• Leverage Roth IRA Conversions: this still applies, if you have US retirement accounts (401(k), IRAs, etc.). These conversions (probably) aren’t taxed by the UK, and if you can stay below the US’s standard deduction of $24,800 (MFJ), they can be tax free in the US, too. That means you can take the money you saved (often without paying tax on it, like in a 401(k)), convert it to a Roth IRA without paying anything, and then withdraw it, still not paying anything.
  • Harvest Capital Losses and Capital Gains: applies just as much in the UK as the US. With the £12,300 UK capital gains exempt amount plus 0% US capital gains rate up to $80,800 (MFJ), there’s ample opportunity to get your capital gains for free.

Your Tax-Free Buckets

Both the US and UK tax systems have a variety of allowances, below which you don’t pay any tax at all. The short answer to minimizing your taxes in retirement is to keep your income within these buckets – anything that spills over gets taxed.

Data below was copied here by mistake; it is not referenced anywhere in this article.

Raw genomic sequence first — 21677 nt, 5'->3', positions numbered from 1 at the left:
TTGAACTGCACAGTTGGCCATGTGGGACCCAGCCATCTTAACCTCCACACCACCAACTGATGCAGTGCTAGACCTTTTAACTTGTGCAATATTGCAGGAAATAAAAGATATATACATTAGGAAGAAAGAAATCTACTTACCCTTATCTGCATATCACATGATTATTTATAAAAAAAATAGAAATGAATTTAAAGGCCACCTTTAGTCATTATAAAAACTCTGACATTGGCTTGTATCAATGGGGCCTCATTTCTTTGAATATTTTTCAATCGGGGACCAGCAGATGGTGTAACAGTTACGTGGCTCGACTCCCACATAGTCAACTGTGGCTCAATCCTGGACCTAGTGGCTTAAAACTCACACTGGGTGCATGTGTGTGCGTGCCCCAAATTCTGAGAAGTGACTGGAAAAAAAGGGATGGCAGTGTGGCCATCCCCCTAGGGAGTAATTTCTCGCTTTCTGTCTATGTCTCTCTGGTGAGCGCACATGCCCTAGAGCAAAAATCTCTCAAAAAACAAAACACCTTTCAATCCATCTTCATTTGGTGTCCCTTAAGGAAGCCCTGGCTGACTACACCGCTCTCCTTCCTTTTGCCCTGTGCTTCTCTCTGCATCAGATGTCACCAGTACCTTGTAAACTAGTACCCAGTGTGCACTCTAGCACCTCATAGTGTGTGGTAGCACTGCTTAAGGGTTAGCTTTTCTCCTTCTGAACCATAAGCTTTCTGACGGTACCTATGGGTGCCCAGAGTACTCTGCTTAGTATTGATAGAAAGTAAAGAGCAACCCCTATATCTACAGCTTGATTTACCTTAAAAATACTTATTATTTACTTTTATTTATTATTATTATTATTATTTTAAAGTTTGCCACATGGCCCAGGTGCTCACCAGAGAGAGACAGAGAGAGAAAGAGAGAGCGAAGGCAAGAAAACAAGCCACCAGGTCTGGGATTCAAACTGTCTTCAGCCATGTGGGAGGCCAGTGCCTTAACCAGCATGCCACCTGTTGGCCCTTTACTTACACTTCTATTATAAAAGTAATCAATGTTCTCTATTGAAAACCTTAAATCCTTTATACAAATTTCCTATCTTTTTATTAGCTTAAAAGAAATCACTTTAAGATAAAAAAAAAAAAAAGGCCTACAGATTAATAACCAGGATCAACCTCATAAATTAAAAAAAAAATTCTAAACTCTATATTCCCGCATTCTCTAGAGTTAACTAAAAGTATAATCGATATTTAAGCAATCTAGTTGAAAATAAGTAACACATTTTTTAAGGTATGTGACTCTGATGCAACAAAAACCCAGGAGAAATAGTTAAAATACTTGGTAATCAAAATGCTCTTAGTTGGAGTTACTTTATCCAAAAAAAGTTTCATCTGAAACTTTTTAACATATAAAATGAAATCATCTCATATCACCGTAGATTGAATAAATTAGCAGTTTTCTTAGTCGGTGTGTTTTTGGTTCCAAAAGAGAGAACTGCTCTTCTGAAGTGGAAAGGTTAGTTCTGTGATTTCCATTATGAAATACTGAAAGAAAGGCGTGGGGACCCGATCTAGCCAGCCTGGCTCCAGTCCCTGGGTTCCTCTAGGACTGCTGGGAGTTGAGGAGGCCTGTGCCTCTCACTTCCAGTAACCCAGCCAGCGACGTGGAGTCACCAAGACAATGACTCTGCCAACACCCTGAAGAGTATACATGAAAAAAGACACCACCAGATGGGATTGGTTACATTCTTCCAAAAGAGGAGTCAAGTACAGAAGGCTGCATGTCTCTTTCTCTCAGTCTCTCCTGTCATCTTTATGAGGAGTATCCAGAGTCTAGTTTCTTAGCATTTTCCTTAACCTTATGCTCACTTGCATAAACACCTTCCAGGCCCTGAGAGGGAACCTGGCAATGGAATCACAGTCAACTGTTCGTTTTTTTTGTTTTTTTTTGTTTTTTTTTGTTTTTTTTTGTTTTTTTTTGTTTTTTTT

Your UK tax free buckets (if you’re married, you each get these, but you can’t share):

  • £12,570 personal allowance: covers almost everything, but especially wages (including deferred wages, like in a pension or 401(k))
  • £12,300 capital gains annual exempt amount: just capital gains (the UK doesn’t distinguish between long and short term)
  • £2,000 dividend allowance
  • £5,000 starting rate for savings: just for savings interest, you only get this if your other income is under £17,570 (it tapers from £5,000 to £0 between the personal allowance and £17,570)
  • £1,000 personal savings allowance: also just for savings interest; this drops to £500 if you enter the additional rate income tax bracket, and £0 at the higher rate level
These are best case – personal allowance and the savings buckets phase out at high enough incomes

Also worth a quick reminder of what the taxes are if you exceed those limits (this is a simplification, but close enough for us):

  • Wages & interest:
    • 20% basic rate above £12,570
    • 40% higher rate above £50,270